Half a croissant, on a plate, with a sign in front of it saying '50c'
h a l f b a k e r y
OK, we're here. Now what?

idea: add, search, annotate, link, view, overview, recent, by name, random

meta: news, help, about, links, report a problem

account: browse anonymously, or get an account and write.

user:
pass:
register,


                                                             

Bourbakery

...or the HalfPapery
  (+11)(+11)
(+11)
  [vote for,
against]

During the 20th century, one of the most influential mathematicians was Nicolas Bourbaki.

Nicolas Bourbaki, however, was not a person. He was a pusedonium for a group of French mathematicians who wrote and published papers collectively.

Now.

The HalfBakery is one of intellectually richest non-academic sites on the entire webternet. Occasionally (well, sometimes. Well, OK, it could happen) discussions here are actually meaningful and relevant, and include one or more (or fewer) persons who actually know what they are talking about. In a minority of cases, the discussions actually lead somewhere.

So.

Most academic journals publish theoretical (ie, non-experimental) papers, either exclusively (in 'theoretical' disciplines like sociology, though I use the word 'discipline' loosely here), or alongside experimental papers (for instance, in biology, physics, chemistry...). Some of these are full papers, others are opinion pieces.

It ought to be possible to take some of the discussions that grow, like moss on a bolting horse, in ideas here on the HB, and beat them into shape as papers and submit them to peer-reviewed journals. 98% of them will be rejected by the editor (98% of all papers are rejected by the editor), but a few will turn out to be publishable in half-decent journals.

Imagine seeing "Theoretical considerations on reactionless impulse devices" in PhysicsB, or "Considerations on brain/machine interfaces" in J. Neurophys.!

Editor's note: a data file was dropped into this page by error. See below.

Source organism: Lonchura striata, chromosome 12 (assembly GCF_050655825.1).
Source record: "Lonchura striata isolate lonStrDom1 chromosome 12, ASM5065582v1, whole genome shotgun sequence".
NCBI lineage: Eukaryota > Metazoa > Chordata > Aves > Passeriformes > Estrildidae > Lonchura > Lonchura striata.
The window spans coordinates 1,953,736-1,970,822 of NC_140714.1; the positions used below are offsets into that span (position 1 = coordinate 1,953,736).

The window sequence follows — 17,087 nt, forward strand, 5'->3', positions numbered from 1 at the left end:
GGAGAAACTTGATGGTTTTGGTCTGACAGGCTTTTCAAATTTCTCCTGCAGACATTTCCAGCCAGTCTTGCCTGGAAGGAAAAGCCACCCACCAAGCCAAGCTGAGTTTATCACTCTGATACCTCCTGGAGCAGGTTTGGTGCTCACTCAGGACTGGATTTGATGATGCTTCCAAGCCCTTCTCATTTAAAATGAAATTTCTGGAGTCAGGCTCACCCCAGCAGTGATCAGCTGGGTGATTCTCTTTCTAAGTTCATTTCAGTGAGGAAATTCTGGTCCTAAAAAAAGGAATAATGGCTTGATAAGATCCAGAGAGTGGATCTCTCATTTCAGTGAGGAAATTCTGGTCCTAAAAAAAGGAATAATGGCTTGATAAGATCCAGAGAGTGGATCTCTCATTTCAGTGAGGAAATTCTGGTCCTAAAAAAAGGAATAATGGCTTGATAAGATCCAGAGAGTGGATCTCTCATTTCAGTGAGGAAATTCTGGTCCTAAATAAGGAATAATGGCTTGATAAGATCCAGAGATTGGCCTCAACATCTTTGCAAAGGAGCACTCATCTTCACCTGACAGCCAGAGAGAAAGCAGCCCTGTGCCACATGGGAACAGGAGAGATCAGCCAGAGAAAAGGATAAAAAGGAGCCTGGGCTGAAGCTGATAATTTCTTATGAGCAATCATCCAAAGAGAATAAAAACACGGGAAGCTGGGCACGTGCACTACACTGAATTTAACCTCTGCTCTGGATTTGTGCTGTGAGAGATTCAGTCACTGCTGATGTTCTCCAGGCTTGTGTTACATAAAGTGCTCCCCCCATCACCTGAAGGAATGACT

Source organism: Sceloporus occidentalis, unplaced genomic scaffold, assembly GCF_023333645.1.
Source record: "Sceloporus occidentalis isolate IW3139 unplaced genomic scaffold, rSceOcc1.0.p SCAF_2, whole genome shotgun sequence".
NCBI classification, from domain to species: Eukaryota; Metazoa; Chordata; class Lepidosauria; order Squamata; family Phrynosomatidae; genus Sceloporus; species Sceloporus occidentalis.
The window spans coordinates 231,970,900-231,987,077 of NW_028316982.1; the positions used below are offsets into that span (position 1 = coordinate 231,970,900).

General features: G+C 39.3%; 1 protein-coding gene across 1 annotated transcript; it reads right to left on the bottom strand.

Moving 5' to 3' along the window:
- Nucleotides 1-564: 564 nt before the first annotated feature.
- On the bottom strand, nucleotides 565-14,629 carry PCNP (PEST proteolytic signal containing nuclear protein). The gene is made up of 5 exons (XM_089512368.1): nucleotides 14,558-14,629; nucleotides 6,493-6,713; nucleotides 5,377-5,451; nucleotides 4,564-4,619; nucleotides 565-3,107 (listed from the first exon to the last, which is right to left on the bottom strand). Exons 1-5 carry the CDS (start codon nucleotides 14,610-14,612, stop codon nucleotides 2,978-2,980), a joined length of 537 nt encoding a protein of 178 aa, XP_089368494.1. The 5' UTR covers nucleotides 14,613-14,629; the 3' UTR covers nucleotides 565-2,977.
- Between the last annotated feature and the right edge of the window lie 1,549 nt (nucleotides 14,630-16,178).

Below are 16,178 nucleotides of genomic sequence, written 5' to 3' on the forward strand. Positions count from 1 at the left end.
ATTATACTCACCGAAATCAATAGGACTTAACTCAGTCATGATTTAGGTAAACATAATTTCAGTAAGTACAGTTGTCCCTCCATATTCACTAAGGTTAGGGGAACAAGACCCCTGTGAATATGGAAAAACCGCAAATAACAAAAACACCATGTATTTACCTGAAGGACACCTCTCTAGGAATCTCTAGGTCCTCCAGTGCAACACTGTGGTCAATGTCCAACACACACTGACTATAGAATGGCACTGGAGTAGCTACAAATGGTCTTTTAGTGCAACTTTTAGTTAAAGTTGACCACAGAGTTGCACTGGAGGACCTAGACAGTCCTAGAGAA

You're probably thinking that anyone who survived the editor's shredder would get slaughtered by the referees, but you'd be amazed at some of the stuff that gets through.

MaxwellBuchanan, Apr 26 2011

We can definitely get it in here http://math.rejecta.org/
[mouseposture, Apr 26 2011]

Or save effort, and submit here http://www.universalrejection.org/
[mouseposture, Apr 26 2011]

http://www.atlaspress.co.uk/theLIP/ Publish here - one of my favourite places. [xenzag, Apr 27 2011]

An interesting idea Reptomobile
rdv: use reptiles instead of horses because when you're not using them they're dormant, especially in the winter. Of course *modern* reptiles probably won't do the trick... [FlyingToaster, Apr 29 2011]

[link]






       Oh this certainly would.
rcarty, Apr 26 2011
  

       //but you'd be amazed at some of the stuff that get through.//   

       I was when I got published -but then they were only conferences...
Jinbish, Apr 26 2011
  

       I would love to participate, if my shouting "NO!" all the time would add anything.
WcW, Apr 26 2011
  

       Does anyone have to be French?
...and I don't get //one or fewer//.
xandram, Apr 26 2011
  

       what [21Q] said.   

       That would require a relaxation of the rules regarding "theory" and "research should be done" to disinclude "serious" works of same from m-f-d'ing.   

       But hey, I still think the earliest tool was actually a scrunchie. (And there may be otherwise-ignored evidence near an exhumed skeleton.)
FlyingToaster, Apr 26 2011
  

       I can see this contributing meaningfully to the advancement of human knowledge, and certainly there are occasionally great minds resident here. Monsiuer Demipain would make fascinating contributions to academia.   

       Of course, we would have the resist the temptation to re-enact the Sokal affair. On reflection, that seems the most difficult part of the enterprise.   

       (Assuming we wish to resist it.)
gisho, Apr 26 2011
  

       //pusedonium// a what?
po, Apr 26 2011
  

       I said "pusedonium". You're not listening loud enough.
MaxwellBuchanan, Apr 26 2011
  

       //That would require a relaxation of the rules ....//   

       You're partly right. I imagine that there would need to be some sort of off-bakery forum where discussions could be continued and beaten into shape, and disturb the well- ordered normality of the Ha...no, wait...
MaxwellBuchanan, Apr 26 2011
  

       ([po], a pusedonium is a type of wall-mounted gothic mirror with candle-holders. The Bourbaki group used to hold their meetings and write papers sitting underneath it.)
MaxwellBuchanan, Apr 26 2011
  

       [MB] quit shouting, you little puse. I'd be a goth but I hate the shade of lipstick.
po, Apr 26 2011
  

       Better than being a big pseud.
MaxwellBuchanan, Apr 26 2011
  

       //"serious" works of same from m-f-d'ing//   

       This anecdote is completely off-topic: